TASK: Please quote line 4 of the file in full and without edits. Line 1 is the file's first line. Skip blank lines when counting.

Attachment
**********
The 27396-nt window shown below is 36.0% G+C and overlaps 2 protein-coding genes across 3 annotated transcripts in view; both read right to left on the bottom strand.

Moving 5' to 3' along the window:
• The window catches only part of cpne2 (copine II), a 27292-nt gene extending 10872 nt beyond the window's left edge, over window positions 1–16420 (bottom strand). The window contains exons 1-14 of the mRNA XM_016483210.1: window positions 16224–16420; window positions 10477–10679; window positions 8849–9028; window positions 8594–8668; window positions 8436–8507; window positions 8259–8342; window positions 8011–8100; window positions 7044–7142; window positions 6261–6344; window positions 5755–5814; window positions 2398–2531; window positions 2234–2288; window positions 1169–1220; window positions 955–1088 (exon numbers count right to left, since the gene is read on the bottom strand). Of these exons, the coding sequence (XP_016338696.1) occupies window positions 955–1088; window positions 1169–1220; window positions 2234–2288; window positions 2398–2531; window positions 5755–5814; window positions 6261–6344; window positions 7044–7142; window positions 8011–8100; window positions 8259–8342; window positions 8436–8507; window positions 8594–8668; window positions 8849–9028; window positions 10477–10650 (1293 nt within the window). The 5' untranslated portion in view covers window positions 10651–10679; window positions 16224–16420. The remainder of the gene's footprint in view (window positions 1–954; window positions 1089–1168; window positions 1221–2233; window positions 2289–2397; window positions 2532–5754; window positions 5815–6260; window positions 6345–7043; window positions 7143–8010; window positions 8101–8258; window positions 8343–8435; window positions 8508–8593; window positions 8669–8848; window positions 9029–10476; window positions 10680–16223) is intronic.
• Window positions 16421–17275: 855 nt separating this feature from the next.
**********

• Window positions 16421–17275: 855 nt separating this feature from the next.